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10. Classify all the epic poems you have read. 11. How does dramatic poetry differ from epic?

12. State the prominent features of each kind of dramatic poetry.

13. Point out clearly the distinction between the tragedy and the comedy.

14. Classify all the dramas you have read, with reasons. 15. How does lyric poetry differ from dramatic and epic? 16. Describe each class of lyric poetry.

17. Make a line of the classes of lyric poetry, and write down under its proper class the name of each of the lyric poems you can recollect reading.

18. Describe didactic poetry.

19. What relation does satiric poetry bear to what you consider true poetry?

20. What is poetry?
21. Describe the sonnet.
22. What are the leading characteristics of poetic diction?

23. How does the method of poetic description differ from that of prose?

24. Why does poetry choose the concrete and the particular?

25. What is meant by saying that “the language of poetry archaic”? Illustrate.

26. Illustrate what is meant by the music of poetry. 27. How is the use of figurative language in poetry limited ? 28. How do Songs differ from other lyric poetry? 29. Describe an Ode. 30. What arguments in favor of the existence of didactic poetry?

LESSON LII.

VERSIFICATION.

Versification is that part of Rhetoric which treats of versemaking. Its leading features may be studied under (1) Metre, (2) Rhyme, (3) Stanza.

METRE. Rhythm. — All well-written composition has a smooth and graceful flow known by the name of rhythm. Rhythm varies in prose from the quiet level, or harsh abruptness, in which the music of motion is scarcely perceptible, to a measured flow closely approaching the regularity of verse.

This rhythm arises from such a choice and arrangement of syllables as cause the voice to fall at intervals that tend to produce a pleasing and effective cadence. When these cadences occur at regular distances, we have metre; in fact, metre is rhythm reduced to regularity.

Accent. - From this it appears that metre is based on accent, which is a stress of the voice laid on a certain syllable or syllables of a word or of a collection of words. When it falls on one of the syllables of a word of two or more syllables it is called word accent, and when on a monosyllable it is called metrical accent. Example :

Avenger of his kinsman's death."

Here the accent on avenger and on kinsman's are of the former kind, while the accent on of and on death are of the latter. They have the same value in scansion.

Feet. The regular recurrence of the accent naturally divides the line into parts. These parts are called feet. A foot, therefore, consists of a combination of two or more syllables, one of which is accented.

we have v

The syllables comprised in a foot do not necessarily form a single word, but may be any parts. Thus:

“One cell | there is | concealed | from vul gar eye,

The cave of pov ertý | and poetry.” Kinds of Feet. — In prose two accented syllables may follow in succession; as, “ divine providence.” In poetry one or two unaccented syllables must intervene between the accents; except in the case of a substituted foot, or of pauses taking the place of the unaccented syllable or syllables; as, —

“A little angel unawares.” “ Her all had a meaning, her movements a grace.” This gives rise to two kinds of basal feet. But, as the unaccented syllable of syllables may come on either side of the accented one, four varieties of feet are produced. Thus, if denotes an accented syllable, and denotes an unaccented one,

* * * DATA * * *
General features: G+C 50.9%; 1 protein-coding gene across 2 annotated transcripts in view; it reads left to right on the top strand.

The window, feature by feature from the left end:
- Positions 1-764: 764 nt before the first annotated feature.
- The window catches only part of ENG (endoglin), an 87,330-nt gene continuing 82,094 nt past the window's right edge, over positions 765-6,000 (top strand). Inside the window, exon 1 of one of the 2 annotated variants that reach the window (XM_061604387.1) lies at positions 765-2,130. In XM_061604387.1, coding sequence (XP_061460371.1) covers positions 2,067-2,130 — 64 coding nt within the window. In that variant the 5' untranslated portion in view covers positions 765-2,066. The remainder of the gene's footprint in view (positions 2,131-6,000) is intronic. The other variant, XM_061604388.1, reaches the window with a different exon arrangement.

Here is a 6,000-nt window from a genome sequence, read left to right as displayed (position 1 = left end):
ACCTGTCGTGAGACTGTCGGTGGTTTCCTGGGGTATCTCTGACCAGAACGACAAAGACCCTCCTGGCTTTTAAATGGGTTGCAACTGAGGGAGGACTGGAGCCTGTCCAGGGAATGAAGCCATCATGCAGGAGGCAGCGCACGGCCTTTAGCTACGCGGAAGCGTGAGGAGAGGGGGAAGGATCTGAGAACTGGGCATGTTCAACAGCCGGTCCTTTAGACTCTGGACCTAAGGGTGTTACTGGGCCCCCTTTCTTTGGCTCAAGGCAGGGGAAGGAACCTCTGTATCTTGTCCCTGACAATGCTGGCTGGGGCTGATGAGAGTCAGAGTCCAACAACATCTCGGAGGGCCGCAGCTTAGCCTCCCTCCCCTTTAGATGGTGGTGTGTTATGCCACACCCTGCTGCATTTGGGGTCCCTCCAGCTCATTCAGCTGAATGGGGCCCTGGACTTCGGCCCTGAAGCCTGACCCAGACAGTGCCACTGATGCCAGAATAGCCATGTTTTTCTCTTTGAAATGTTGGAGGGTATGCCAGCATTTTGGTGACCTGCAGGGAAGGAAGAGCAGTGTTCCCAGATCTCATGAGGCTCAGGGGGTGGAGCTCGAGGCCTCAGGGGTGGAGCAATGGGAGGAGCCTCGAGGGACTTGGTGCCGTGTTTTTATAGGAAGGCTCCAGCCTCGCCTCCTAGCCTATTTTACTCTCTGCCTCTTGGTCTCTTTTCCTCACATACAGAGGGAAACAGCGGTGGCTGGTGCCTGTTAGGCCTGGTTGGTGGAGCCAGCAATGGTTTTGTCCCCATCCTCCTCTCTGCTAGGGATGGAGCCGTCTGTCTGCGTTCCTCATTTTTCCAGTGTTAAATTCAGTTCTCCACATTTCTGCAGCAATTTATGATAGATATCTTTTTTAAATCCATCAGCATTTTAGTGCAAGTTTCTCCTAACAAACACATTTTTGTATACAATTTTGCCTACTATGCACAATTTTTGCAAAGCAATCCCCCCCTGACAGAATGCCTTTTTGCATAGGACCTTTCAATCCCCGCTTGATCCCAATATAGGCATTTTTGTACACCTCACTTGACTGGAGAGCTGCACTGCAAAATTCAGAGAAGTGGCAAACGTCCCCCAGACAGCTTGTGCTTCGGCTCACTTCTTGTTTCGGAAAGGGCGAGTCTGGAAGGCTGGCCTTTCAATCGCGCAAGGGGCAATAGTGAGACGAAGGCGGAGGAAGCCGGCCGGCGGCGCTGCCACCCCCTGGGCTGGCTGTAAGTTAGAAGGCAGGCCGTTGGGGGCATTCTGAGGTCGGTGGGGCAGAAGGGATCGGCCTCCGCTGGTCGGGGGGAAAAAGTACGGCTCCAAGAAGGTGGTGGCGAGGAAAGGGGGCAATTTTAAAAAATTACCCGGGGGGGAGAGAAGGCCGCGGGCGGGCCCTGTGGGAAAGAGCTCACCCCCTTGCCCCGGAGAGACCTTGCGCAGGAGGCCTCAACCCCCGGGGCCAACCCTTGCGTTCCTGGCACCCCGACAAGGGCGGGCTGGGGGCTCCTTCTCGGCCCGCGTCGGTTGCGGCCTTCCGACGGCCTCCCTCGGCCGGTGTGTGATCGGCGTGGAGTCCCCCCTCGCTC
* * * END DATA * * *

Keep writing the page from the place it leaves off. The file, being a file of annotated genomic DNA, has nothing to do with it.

or

i

or if the accented syllable comes first, we get

named as follows:
Iambus,
Anapæst, ; as, intermingled.
Trochee, -u; as, singing.
Dactyl,

; as, mournfully.
A Verse, or line of poetry, is a combination of feet.

Kinds of Verse. - Metre is doubly named: first, from the kind of foot; secondly, from the number of feet in the line. Thus : A line of one iambic foot is called iambic monometer. two feet

iambic dimeter.

iambic trimeter. four

iambic tetrameter. five

iambic pentameter. six

iambic hexameter.

iambic heptameter. The other three kinds are similarly named.

or

; as, beheld.

three «

seven

An iambic. pentameter is often called heroic measure, because it is used in heroic or epic poems.

An iambic hexameter is sometimes called an Alexandrine, because in the Middle Ages poems about Alexander the Great were written in this measure.

Other Feet. Other combinations of accented and unaccented syllables may be made, but they are unnecessary. One is named Amphibrach ; as, “receiving." Examples :

IAMBIC MEASURE.
Iambic monometer :
Farewell

, Sweet dell.” Iambic dimeter :

«Ì feel like one

Who treads | alone." Iambic trimeter :

“The village smíthly stands.” Iambic tetrameter :

“Sow peace, | and reap | its harvest bright.” Iambic pentameter :

Know well | thyself ; | presume | not God to scan.” Iambic hexameter : “ The fróst | nipped sharp | without, I the can|ker preyed |

within." Iambic heptameter :“Yon is land strength is guard|ed well, I say, brothers,

will | you in?”

TROCHAIC MEASURE.

Trochaic monometer :

“ Sweetest.” Trochaic dimeter :

« I

Rich the treasure,

Sweet the pleasure.” Trochaic trimeter :

“Go where | glory | waits thee.” Trochaic tetrameter :

In her ear he | whispers | gently.” Trochaic octometer :

And tře sisken, | sad, un certain | rustling | of each |

purple | curtain."

ANAPÆSTIC MEASURE. Anapæstic dimeter :

“There is smoke | in the flame.” Anapæstic trimeter :

“of the beautiful Annabel Lee.” Anapæstic tetrameter :

“Have waksened thy fond est thy loveliest thrill.”

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